The Government has literally left us out in the cold, says striking nurse

Matt Tacey is to strike on January 18 as a last resort because the Government has failed to enter any meaningful negotiations with nursing unions.

Danielle Desouza
Wednesday 18 January 2023 00:01 GMT
Matt Tacey has said that he feels ‘disappointed’ about having to strike (Matt Tacey)
Matt Tacey has said that he feels ‘disappointed’ about having to strike (Matt Tacey)

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Louise Thomas

Louise Thomas

Editor

A nurse who has had to borrow money from his parents to get by each month has said that he is “disappointed” to be striking, but the “Government has literally left us out in the cold”.

Nurses across different hospital trusts are to go on strike on January 18 and 19 in England as talks about pay and conditions with the Government have failed, according to the Royal College of Nursing (RCN).

Matt Tacey, 32, who lives in the East Midlands, told the PA news agency that he did not want to strike on Wednesday, but he, as well as fellow colleagues, have been “forced” into the position because “the Government just won’t enter any meaningful negotiations with us as a union”.

“You won’t find one single nurse that wants to be outside hospitals or places of work”, he added.

“We are disappointed to be striking because it goes against the fundamental aspect of being a nurse – providing care – and we want to be able to provide care, we want to improve lives.

“To stand outside hospitals and not provide care goes against every grain in our DNA and it’s going to be around three to four degrees tomorrow, so the Government has literally left us out in the cold.”

Mr Tacey said that the Government should have stepped in to help the NHS years prior.

“This [situation] has been predicted for the last 15 to 20 years”, he said.

“We’ve seen the trajectory of the NHS, we’ve seen that the population of the country is ageing, but it seems that the Government has completely ignored that.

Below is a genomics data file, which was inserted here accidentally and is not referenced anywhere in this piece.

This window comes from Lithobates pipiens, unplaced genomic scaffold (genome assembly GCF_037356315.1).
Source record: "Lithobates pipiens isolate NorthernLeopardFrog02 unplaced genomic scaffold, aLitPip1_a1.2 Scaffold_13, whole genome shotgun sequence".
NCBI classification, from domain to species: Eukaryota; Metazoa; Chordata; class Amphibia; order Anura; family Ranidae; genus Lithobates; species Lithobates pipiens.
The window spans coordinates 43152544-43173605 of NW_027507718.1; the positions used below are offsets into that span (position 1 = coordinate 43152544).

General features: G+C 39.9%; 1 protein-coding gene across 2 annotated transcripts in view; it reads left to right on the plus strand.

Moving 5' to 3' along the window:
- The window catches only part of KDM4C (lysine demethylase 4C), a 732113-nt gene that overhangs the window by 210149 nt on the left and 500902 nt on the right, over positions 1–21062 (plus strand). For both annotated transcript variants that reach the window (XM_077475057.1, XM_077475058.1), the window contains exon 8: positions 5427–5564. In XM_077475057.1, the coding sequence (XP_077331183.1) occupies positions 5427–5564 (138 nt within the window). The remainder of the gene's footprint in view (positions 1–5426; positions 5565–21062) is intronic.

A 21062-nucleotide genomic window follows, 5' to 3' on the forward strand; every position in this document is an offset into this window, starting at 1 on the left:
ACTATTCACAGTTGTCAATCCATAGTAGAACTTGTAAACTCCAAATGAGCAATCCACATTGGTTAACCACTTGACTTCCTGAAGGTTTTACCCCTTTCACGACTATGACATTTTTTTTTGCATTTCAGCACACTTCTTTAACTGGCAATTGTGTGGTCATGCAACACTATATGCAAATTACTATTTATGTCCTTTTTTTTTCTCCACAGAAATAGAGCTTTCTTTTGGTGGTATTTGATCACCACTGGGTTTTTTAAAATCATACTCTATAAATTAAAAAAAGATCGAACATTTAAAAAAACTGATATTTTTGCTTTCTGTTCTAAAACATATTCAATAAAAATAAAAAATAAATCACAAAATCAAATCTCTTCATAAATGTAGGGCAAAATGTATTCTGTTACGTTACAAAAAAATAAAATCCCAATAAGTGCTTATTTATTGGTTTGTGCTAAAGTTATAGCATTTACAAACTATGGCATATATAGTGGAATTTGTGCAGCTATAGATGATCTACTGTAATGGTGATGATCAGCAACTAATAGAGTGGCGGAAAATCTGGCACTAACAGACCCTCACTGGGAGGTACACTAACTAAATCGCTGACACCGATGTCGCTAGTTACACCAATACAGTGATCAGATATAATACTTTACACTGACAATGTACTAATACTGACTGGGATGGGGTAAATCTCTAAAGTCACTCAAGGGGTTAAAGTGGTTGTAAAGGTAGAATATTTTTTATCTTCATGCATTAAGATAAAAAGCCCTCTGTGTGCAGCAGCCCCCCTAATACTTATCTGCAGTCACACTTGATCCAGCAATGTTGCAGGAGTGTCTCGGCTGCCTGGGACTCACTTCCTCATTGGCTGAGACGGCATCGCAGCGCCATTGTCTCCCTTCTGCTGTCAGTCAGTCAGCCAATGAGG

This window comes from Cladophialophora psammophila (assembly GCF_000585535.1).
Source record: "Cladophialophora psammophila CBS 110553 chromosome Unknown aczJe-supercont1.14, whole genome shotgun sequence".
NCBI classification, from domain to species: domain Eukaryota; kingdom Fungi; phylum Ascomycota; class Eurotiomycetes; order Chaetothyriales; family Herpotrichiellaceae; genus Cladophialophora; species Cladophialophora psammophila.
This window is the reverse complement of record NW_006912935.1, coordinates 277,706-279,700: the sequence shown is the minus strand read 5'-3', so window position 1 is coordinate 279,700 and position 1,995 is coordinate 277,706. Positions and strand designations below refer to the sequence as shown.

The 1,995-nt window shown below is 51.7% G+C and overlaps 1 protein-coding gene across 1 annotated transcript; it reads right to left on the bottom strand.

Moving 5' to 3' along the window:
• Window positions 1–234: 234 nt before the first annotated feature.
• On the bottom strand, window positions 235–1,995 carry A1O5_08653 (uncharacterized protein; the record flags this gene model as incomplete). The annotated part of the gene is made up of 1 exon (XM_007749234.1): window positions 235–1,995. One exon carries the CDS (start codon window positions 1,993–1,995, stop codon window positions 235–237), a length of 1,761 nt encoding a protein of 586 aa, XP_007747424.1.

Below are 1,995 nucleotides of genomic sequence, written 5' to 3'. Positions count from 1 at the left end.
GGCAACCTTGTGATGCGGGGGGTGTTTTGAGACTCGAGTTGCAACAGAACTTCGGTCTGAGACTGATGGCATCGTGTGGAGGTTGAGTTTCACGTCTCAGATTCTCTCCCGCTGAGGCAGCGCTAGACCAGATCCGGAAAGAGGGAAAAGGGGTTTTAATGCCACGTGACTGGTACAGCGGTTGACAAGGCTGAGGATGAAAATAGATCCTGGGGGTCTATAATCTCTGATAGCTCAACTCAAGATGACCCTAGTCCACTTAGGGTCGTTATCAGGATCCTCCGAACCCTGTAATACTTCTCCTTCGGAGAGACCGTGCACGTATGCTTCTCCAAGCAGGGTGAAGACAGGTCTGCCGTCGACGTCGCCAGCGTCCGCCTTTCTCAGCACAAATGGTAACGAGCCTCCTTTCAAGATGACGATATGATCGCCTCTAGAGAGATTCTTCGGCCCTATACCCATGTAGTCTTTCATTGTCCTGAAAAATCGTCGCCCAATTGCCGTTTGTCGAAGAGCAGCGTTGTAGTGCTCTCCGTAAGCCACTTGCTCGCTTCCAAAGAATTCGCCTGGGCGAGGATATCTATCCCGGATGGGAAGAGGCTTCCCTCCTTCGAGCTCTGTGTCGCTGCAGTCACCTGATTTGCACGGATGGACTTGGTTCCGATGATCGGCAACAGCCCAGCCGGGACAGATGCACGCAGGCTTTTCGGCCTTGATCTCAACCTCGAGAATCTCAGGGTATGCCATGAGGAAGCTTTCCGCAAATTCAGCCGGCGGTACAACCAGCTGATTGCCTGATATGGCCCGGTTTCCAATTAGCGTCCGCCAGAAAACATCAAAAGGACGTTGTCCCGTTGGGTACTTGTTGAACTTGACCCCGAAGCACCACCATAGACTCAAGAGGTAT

“All of a sudden it’s like, ‘oh God, we’re in a really difficult position now,’ but we’ve been saying we have been under significant pressure for the last 15 years, something needs to change.”

One of the key reasons behind Mr Tacey’s decision to strike is to advocate for patient safety.

“It needs to improve”, he said.

“We just need the Government and the Health Secretary to understand the significance of the situation and do something.

“During Covid, a lot of the ministers stood out on doorsteps, clapping for us and calling us heroes, but look how quickly they have forgotten about that two/three years later.”

Mr Tacey also spoke about the constant reference to the NHS being at “breaking point”.

We are failing, but it's not because of staff incompetence or because we don't care, it is because this Government has underfunded and cut resources to a dangerously low level, which has resulted in significant staff vacancies

Matt Tacey

“The phrase ‘the NHS is at breaking point’ is often used and I disagree with that statement”, he said.

“The NHS isn’t at breaking point, the NHS is broken.

“We’re looking at significant wait times, significantly understaffed wards which results in staff feeling burnt out and overwhelmed and this has been widely published in a negative way to portray the NHS as a failing system.

“We are failing, but it’s not because of staff incompetence or because we don’t care, it is because this Government has underfunded and cut resources to a dangerously low level, which has resulted in significant staff vacancies.”

Mr Tacey comes from a nursing family, with his mother, father and grandmother having worked as nurses, and his wife Nicole currently working as one.

“I get really passionate about this because I feel as though I’m fighting for the nurses who have previously had to deal with a lot of these shortages and under-resourcing”, he said.

“I’m also fighting for the current nurses that are facing significant struggles day in and day out, the inability to sometimes get to work because they cannot afford to put fuel in their car.

“I’m also fighting for the future generation of nurses because currently, applying for a job in the NHS is not attractive and it feels like we are all fighting a losing battle.”

Mr Tacey added that he is a team manager, so he is aware of the struggles his colleagues face, who regularly speak to him about their situations and have to pick up extra shifts “just to get by”.

He added: “My wife and I often have to borrow money from parents just to see us through to the end of the month because current salaries are not covering the basic bills.

“We live in one of the richest countries in the world and yet people can’t afford heating, they can’t afford to put food on the table … it’s a national disgrace.”

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